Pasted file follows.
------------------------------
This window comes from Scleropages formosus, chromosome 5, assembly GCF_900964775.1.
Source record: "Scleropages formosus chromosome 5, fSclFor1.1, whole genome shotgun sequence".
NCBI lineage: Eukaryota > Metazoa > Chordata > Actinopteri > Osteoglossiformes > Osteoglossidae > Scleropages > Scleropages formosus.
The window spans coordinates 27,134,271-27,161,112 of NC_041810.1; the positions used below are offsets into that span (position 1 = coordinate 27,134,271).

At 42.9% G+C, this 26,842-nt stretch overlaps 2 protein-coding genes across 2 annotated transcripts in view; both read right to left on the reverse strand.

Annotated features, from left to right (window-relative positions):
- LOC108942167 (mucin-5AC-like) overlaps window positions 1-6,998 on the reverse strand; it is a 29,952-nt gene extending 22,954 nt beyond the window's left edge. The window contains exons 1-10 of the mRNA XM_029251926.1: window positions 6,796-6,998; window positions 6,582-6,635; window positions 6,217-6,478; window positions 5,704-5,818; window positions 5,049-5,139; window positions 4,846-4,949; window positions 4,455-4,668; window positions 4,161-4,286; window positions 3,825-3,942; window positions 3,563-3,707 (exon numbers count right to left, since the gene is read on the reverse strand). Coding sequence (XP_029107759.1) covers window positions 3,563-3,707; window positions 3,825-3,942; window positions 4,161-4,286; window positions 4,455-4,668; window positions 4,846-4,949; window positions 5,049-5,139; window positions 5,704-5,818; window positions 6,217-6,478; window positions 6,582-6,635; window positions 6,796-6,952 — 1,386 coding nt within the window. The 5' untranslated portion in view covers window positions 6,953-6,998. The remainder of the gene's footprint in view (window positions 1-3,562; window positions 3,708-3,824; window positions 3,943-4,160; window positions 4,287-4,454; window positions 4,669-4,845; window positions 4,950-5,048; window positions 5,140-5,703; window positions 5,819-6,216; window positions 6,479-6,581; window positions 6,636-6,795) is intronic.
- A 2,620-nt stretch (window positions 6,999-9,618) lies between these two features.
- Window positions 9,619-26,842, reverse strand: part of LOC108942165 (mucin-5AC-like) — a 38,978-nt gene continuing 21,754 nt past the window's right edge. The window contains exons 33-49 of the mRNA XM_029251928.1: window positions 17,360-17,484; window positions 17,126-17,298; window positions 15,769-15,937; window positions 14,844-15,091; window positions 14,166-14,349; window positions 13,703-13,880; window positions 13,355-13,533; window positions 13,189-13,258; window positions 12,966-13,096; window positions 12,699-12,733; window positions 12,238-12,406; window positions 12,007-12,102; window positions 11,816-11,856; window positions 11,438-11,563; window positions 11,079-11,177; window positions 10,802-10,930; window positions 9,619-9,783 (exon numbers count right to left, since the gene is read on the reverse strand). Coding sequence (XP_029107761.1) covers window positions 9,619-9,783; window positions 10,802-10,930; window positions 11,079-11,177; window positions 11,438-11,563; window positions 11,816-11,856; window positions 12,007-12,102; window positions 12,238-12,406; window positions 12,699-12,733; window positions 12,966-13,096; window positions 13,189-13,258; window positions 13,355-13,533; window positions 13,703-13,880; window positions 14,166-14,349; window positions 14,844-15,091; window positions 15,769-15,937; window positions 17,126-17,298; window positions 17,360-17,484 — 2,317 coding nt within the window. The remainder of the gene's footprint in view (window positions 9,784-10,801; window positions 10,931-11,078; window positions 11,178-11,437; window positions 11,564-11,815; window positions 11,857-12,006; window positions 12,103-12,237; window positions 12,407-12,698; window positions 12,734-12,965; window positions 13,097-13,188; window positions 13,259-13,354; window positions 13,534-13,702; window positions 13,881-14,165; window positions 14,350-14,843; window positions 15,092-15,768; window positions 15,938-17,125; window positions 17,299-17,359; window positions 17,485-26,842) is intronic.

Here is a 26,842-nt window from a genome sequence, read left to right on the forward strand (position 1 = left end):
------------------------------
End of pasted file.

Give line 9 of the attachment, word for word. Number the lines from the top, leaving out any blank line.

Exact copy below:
- Window positions 9,619-26,842, reverse strand: part of LOC108942165 (mucin-5AC-like) — a 38,978-nt gene continuing 21,754 nt past the window's right edge. The window contains exons 33-49 of the mRNA XM_029251928.1: window positions 17,360-17,484; window positions 17,126-17,298; window positions 15,769-15,937; window positions 14,844-15,091; window positions 14,166-14,349; window positions 13,703-13,880; window positions 13,355-13,533; window positions 13,189-13,258; window positions 12,966-13,096; window positions 12,699-12,733; window positions 12,238-12,406; window positions 12,007-12,102; window positions 11,816-11,856; window positions 11,438-11,563; window positions 11,079-11,177; window positions 10,802-10,930; window positions 9,619-9,783 (exon numbers count right to left, since the gene is read on the reverse strand). Coding sequence (XP_029107761.1) covers window positions 9,619-9,783; window positions 10,802-10,930; window positions 11,079-11,177; window positions 11,438-11,563; window positions 11,816-11,856; window positions 12,007-12,102; window positions 12,238-12,406; window positions 12,699-12,733; window positions 12,966-13,096; window positions 13,189-13,258; window positions 13,355-13,533; window positions 13,703-13,880; window positions 14,166-14,349; window positions 14,844-15,091; window positions 15,769-15,937; window positions 17,126-17,298; window positions 17,360-17,484 — 2,317 coding nt within the window. The remainder of the gene's footprint in view (window positions 9,784-10,801; window positions 10,931-11,078; window positions 11,178-11,437; window positions 11,564-11,815; window positions 11,857-12,006; window positions 12,103-12,237; window positions 12,407-12,698; window positions 12,734-12,965; window positions 13,097-13,188; window positions 13,259-13,354; window positions 13,534-13,702; window positions 13,881-14,165; window positions 14,350-14,843; window positions 15,092-15,768; window positions 15,938-17,125; window positions 17,299-17,359; window positions 17,485-26,842) is intronic.